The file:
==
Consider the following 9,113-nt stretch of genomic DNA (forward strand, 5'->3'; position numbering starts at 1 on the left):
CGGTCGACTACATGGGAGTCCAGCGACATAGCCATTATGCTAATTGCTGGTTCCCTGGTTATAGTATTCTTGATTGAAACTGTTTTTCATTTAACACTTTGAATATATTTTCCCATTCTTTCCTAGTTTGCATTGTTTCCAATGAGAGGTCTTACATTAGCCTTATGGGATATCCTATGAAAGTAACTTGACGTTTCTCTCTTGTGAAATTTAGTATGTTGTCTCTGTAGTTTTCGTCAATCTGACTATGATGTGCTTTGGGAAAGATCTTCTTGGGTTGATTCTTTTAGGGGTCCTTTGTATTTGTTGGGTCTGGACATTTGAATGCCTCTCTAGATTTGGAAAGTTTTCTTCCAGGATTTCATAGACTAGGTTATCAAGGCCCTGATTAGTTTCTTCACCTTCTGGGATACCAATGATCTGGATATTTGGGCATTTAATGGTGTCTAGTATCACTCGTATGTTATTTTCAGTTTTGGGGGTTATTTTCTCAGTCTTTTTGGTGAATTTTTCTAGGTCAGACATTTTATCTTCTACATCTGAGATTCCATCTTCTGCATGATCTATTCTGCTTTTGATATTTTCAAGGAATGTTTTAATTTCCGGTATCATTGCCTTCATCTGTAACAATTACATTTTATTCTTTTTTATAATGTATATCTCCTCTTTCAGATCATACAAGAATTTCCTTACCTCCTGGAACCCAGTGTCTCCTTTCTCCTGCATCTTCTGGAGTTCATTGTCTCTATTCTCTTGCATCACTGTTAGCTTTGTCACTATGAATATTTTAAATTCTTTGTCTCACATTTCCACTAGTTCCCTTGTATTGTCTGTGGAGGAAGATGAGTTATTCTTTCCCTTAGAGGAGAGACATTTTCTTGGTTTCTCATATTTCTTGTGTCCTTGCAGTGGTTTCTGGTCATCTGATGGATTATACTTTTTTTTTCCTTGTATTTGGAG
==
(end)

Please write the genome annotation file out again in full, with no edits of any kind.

Consider the following 9,113-nt stretch of genomic DNA (forward strand, 5'->3'; position numbering starts at 1 on the left):
CGGTCGACTACATGGGAGTCCAGCGACATAGCCATTATGCTAATTGCTGGTTCCCTGGTTATAGTATTCTTGATTGAAACTGTTTTTCATTTAACACTTTGAATATATTTTCCCATTCTTTCCTAGTTTGCATTGTTTCCAATGAGAGGTCTTACATTAGCCTTATGGGATATCCTATGAAAGTAACTTGACGTTTCTCTCTTGTGAAATTTAGTATGTTGTCTCTGTAGTTTTCGTCAATCTGACTATGATGTGCTTTGGGAAAGATCTTCTTGGGTTGATTCTTTTAGGGGTCCTTTGTATTTGTTGGGTCTGGACATTTGAATGCCTCTCTAGATTTGGAAAGTTTTCTTCCAGGATTTCATAGACTAGGTTATCAAGGCCCTGATTAGTTTCTTCACCTTCTGGGATACCAATGATCTGGATATTTGGGCATTTAATGGTGTCTAGTATCACTCGTATGTTATTTTCAGTTTTGGGGGTTATTTTCTCAGTCTTTTTGGTGAATTTTTCTAGGTCAGACATTTTATCTTCTACATCTGAGATTCCATCTTCTGCATGATCTATTCTGCTTTTGATATTTTCAAGGAATGTTTTAATTTCCGGTATCATTGCCTTCATCTGTAACAATTACATTTTATTCTTTTTTATAATGTATATCTCCTCTTTCAGATCATACAAGAATTTCCTTACCTCCTGGAACCCAGTGTCTCCTTTCTCCTGCATCTTCTGGAGTTCATTGTCTCTATTCTCTTGCATCACTGTTAGCTTTGTCACTATGAATATTTTAAATTCTTTGTCTCACATTTCCACTAGTTCCCTTGTATTGTCTGTGGAGGAAGATGAGTTATTCTTTCCCTTAGAGGAGAGACATTTTCTTGGTTTCTCATATTTCTTGTGTCCTTGCAGTGGTTTCTGGTCATCTGATGGATTATACTTTTTTTTTCCTTGTATTTGGAG